The source of psychedelic substances come from all over the place, ranging from chemical creation in a lab to a natural occurrence in nature, such as certain plants or fungi. While recreational use of psychedelics is common in many parts of the world, their consumption is mostly illegal universally. There are a few legal exceptions for religious purposes, such as the cactus  Peyote used in spiritual rituals  by the Native American Church.

Some of the most common types of recreational psychedelic drugs are:

  • LSD (lysergic acid diethylamide), also known as acid
  • Psilocybin, commonly known as magic mushrooms, “shrooms”
  • Mescaline “peyote”
  • DMT (N, N-Dimethyltryptamine, termed “the spirit molecule”)
  • MDMA, known as ecstasy or molly
  • Ketamine, or K, Ket, Special K
  • among many others.

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Psychedelic Use vs. Misuse

There’s a modern widespread belief that psychedelics are rather safe and not addictive when used properly. From a realistic perspective, most psychedelic drugs have little to no addictive properties, chemically speaking. Experiences of “tripping” on psychedelic drugs are often reported of being too intense for the everyday person to reach any desire to consume or binge on a regular basis.

The danger for addiction and abuse often lies in a psychological aspect of addiction, typically affecting users who already suffer from depression, anxiety or another family history of psychiatric disorders. Just like marijuana can become mentally addictive where a person depends on it to cope with bad feelings or to feel comfortable in their own skin, so can some smaller doses of psychedelics become a dependency among some people.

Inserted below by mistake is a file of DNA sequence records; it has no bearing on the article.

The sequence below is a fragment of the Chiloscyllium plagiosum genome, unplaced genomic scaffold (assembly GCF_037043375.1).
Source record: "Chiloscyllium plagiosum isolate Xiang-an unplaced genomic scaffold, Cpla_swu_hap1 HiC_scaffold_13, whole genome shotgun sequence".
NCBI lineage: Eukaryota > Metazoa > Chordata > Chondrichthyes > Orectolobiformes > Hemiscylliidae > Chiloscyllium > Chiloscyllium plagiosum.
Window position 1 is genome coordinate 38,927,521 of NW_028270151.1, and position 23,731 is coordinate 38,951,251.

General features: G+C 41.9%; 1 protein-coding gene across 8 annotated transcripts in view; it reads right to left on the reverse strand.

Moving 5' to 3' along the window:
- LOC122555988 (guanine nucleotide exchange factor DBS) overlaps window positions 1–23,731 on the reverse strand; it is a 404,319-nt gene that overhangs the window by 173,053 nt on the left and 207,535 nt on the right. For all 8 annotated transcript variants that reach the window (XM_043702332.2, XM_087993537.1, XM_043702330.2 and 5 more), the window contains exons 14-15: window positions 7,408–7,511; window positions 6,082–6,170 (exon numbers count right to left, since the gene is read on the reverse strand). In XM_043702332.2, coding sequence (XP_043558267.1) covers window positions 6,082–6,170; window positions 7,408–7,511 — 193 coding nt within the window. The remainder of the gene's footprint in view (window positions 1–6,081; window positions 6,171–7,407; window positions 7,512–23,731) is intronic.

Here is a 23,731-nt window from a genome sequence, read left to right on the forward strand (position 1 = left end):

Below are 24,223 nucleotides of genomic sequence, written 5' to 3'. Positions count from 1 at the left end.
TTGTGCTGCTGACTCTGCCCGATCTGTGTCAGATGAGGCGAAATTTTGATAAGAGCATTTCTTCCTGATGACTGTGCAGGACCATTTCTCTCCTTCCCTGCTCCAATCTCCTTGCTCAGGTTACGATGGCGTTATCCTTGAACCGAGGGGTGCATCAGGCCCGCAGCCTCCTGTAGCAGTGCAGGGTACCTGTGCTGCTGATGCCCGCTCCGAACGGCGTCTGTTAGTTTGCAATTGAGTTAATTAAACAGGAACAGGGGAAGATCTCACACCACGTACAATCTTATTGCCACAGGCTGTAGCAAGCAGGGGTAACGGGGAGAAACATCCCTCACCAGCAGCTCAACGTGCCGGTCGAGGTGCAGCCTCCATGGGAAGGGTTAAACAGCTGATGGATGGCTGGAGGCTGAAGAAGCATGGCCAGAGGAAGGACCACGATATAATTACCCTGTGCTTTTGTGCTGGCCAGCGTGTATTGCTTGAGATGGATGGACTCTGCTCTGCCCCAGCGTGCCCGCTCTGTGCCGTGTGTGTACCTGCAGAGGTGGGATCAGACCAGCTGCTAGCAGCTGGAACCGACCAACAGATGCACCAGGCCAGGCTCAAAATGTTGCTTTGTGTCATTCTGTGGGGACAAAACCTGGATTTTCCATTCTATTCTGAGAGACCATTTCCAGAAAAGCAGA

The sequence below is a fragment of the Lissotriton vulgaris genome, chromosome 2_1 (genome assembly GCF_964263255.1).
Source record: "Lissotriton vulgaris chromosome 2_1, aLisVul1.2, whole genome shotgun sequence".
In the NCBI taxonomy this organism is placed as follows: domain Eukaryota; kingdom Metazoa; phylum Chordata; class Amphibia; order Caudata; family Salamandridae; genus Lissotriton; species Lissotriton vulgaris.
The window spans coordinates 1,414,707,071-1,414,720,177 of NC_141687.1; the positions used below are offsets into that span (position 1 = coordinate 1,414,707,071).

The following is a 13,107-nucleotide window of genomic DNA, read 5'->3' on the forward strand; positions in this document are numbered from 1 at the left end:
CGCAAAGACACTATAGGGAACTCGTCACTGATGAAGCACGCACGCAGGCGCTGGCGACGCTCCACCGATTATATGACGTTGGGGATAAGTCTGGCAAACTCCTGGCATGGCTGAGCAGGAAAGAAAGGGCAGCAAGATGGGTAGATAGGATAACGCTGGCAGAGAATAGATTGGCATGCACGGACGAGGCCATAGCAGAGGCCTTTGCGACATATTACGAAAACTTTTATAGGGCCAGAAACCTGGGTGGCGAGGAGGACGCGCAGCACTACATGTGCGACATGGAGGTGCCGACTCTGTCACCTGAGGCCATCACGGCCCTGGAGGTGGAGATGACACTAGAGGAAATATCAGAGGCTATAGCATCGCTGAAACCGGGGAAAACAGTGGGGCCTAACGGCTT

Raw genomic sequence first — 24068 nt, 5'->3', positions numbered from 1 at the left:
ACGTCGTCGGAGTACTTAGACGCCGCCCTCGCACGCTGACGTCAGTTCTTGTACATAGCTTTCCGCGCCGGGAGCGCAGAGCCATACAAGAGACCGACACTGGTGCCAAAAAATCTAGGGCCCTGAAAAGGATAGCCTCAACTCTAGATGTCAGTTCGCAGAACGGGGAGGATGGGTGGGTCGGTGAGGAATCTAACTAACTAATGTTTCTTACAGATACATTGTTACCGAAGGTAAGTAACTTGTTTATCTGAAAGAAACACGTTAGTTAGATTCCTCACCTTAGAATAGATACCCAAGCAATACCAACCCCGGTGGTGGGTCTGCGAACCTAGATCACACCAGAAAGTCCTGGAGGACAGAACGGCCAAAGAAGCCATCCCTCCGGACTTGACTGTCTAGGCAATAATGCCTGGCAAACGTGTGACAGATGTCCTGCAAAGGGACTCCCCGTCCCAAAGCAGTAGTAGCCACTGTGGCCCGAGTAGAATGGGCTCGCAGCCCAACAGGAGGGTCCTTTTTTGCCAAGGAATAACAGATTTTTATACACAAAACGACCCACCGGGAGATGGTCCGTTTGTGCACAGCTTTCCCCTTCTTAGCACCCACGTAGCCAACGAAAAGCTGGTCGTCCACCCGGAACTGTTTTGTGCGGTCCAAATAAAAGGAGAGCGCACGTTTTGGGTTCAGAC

As for whether psychedelics are safe, that is a more complex matter. There are studies that suggest some psychedelics such as LSD can be used in medical settings to help treat depression , a practice that was first attempted during the creation of popular psychedelics. In other parts of the world, some substances such as Ibogaine are being tested for how to use monitored psychedelic experience in a way to help confront the emotional roots of drug or alcohol addiction.

However, various popular psychedelics have proven to include dangerous side effects that can cause discomfort, distorted patterns, physical and emotional harm, and even fatal or near-death experiences. These can happen as a result of a singular bad drug experience, or misuse of any potent drugs.


Popularity in Spiritual & Self-Development Communities